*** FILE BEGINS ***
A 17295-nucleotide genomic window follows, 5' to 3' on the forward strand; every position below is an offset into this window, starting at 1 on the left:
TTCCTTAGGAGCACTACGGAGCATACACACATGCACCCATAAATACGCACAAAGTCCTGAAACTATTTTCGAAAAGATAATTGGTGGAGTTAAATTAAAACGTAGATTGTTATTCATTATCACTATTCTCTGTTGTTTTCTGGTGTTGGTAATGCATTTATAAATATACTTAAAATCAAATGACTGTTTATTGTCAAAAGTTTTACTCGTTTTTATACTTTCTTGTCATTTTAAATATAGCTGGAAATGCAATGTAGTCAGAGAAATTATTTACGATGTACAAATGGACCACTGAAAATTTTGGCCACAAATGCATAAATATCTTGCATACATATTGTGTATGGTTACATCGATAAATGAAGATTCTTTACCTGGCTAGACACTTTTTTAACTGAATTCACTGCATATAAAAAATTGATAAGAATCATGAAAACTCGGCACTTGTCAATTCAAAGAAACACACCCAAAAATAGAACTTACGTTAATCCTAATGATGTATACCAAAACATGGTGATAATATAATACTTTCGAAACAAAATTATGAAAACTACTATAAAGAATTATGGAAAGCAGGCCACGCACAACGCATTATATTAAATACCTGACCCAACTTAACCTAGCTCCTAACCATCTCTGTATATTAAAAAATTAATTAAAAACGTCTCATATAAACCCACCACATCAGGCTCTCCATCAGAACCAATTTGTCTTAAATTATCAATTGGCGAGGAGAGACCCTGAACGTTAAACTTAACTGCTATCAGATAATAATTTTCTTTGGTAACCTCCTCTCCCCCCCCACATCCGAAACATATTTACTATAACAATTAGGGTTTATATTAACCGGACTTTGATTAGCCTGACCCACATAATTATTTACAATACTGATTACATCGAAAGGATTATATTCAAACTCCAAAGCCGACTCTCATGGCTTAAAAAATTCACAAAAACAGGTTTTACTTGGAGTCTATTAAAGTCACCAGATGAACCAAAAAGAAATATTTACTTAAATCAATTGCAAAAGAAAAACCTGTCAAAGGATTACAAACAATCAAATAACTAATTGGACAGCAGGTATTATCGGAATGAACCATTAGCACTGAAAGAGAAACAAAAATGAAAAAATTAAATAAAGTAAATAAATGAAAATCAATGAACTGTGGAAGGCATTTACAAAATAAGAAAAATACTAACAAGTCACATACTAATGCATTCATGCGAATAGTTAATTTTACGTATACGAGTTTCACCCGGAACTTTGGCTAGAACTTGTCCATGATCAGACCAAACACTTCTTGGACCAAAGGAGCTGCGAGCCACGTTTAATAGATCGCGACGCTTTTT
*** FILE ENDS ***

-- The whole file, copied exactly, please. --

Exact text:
A 17295-nucleotide genomic window follows, 5' to 3' on the forward strand; every position below is an offset into this window, starting at 1 on the left:
TTCCTTAGGAGCACTACGGAGCATACACACATGCACCCATAAATACGCACAAAGTCCTGAAACTATTTTCGAAAAGATAATTGGTGGAGTTAAATTAAAACGTAGATTGTTATTCATTATCACTATTCTCTGTTGTTTTCTGGTGTTGGTAATGCATTTATAAATATACTTAAAATCAAATGACTGTTTATTGTCAAAAGTTTTACTCGTTTTTATACTTTCTTGTCATTTTAAATATAGCTGGAAATGCAATGTAGTCAGAGAAATTATTTACGATGTACAAATGGACCACTGAAAATTTTGGCCACAAATGCATAAATATCTTGCATACATATTGTGTATGGTTACATCGATAAATGAAGATTCTTTACCTGGCTAGACACTTTTTTAACTGAATTCACTGCATATAAAAAATTGATAAGAATCATGAAAACTCGGCACTTGTCAATTCAAAGAAACACACCCAAAAATAGAACTTACGTTAATCCTAATGATGTATACCAAAACATGGTGATAATATAATACTTTCGAAACAAAATTATGAAAACTACTATAAAGAATTATGGAAAGCAGGCCACGCACAACGCATTATATTAAATACCTGACCCAACTTAACCTAGCTCCTAACCATCTCTGTATATTAAAAAATTAATTAAAAACGTCTCATATAAACCCACCACATCAGGCTCTCCATCAGAACCAATTTGTCTTAAATTATCAATTGGCGAGGAGAGACCCTGAACGTTAAACTTAACTGCTATCAGATAATAATTTTCTTTGGTAACCTCCTCTCCCCCCCCACATCCGAAACATATTTACTATAACAATTAGGGTTTATATTAACCGGACTTTGATTAGCCTGACCCACATAATTATTTACAATACTGATTACATCGAAAGGATTATATTCAAACTCCAAAGCCGACTCTCATGGCTTAAAAAATTCACAAAAACAGGTTTTACTTGGAGTCTATTAAAGTCACCAGATGAACCAAAAAGAAATATTTACTTAAATCAATTGCAAAAGAAAAACCTGTCAAAGGATTACAAACAATCAAATAACTAATTGGACAGCAGGTATTATCGGAATGAACCATTAGCACTGAAAGAGAAACAAAAATGAAAAAATTAAATAAAGTAAATAAATGAAAATCAATGAACTGTGGAAGGCATTTACAAAATAAGAAAAATACTAACAAGTCACATACTAATGCATTCATGCGAATAGTTAATTTTACGTATACGAGTTTCACCCGGAACTTTGGCTAGAACTTGTCCATGATCAGACCAAACACTTCTTGGACCAAAGGAGCTGCGAGCCACGTTTAATAGATCGCGACGCTTTTT